The values of RMSE and the difference between the true radioactivity and estimated radioactivity in a liver part corresponding to the number of iterations are indicated in Fig. 2. The RMSE values in the liver parts of the 160 MBq were lower than those of the 80 MBq in each iteration (Fig. 2a, b). As the number of iterations increased, the RMSE values also became higher for both phantoms. The values of RMSE in non-uniform Chang’s AC images were lower than those in the OS-EM AC images for both phantoms, with different radioactivity. On the other hand, the estimated radioactivity in a liver part reached a plateau at the 6th iteration in both phantoms when the non-uniform Chang’s AC technique (Fig. 2c, d) was used. However, the estimated radioactivity rose with an increase in the number of iterations with the OS-EM AC method (Fig. 2c, d). The difference between the true and the estimated radioactivity in non-uniform Chang’s AC method was smaller than that in the OS-EM AC method for both phantoms. In addition, the uniformity in the liver part on a non-uniform Chang’s AC (Fig. 3b) image was visually superior to that on the OS-EM AC image (Fig. 3a). The mean values and standard deviations (SDs) of the RMSE in the livers of the 20 donors showed a tendency similar to that for those obtained in the phantom studies (Fig. 4a). The estimated radioactivity in the liver also reached a plateau at six iterations in the 20 donors for the non-uniform Chang AC method (Fig. 4b). Therefore, six is considered to be the optimal number of iterations.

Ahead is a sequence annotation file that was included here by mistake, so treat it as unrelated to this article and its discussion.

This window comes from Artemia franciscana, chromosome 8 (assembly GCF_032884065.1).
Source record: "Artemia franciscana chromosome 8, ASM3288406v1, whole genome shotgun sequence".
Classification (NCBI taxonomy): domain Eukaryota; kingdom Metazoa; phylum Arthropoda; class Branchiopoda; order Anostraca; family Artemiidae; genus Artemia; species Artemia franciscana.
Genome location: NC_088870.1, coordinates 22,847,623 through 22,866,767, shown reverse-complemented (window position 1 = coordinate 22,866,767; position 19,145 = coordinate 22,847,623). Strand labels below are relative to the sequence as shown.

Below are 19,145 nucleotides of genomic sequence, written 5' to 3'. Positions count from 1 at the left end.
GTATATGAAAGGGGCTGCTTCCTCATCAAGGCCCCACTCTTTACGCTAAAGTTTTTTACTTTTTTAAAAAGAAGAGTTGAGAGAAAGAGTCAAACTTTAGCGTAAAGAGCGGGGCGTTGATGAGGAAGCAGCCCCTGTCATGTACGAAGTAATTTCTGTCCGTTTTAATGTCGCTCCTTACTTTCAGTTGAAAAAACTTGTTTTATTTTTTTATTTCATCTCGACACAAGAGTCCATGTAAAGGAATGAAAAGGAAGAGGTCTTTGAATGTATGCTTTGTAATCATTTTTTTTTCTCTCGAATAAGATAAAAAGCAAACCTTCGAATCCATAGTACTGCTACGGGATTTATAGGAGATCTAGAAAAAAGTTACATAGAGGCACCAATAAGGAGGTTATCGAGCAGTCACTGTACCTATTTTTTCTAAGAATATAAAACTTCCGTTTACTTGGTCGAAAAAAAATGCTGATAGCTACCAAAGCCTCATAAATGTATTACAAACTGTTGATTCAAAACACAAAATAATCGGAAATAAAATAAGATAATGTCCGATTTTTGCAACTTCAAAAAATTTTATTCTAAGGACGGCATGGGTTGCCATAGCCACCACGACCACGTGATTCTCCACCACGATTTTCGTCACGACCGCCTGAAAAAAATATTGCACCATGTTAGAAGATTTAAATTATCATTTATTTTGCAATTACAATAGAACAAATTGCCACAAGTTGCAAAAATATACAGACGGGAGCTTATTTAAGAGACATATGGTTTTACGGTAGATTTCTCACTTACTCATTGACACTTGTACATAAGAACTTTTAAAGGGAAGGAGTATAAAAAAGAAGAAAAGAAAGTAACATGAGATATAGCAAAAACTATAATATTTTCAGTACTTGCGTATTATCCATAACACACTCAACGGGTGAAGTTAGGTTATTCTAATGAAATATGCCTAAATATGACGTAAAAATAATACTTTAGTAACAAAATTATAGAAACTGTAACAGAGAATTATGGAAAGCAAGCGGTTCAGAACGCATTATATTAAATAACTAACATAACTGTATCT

Attenuation correction is valuable for the quantitation of absolute organ radioactivity in SPECT imaging.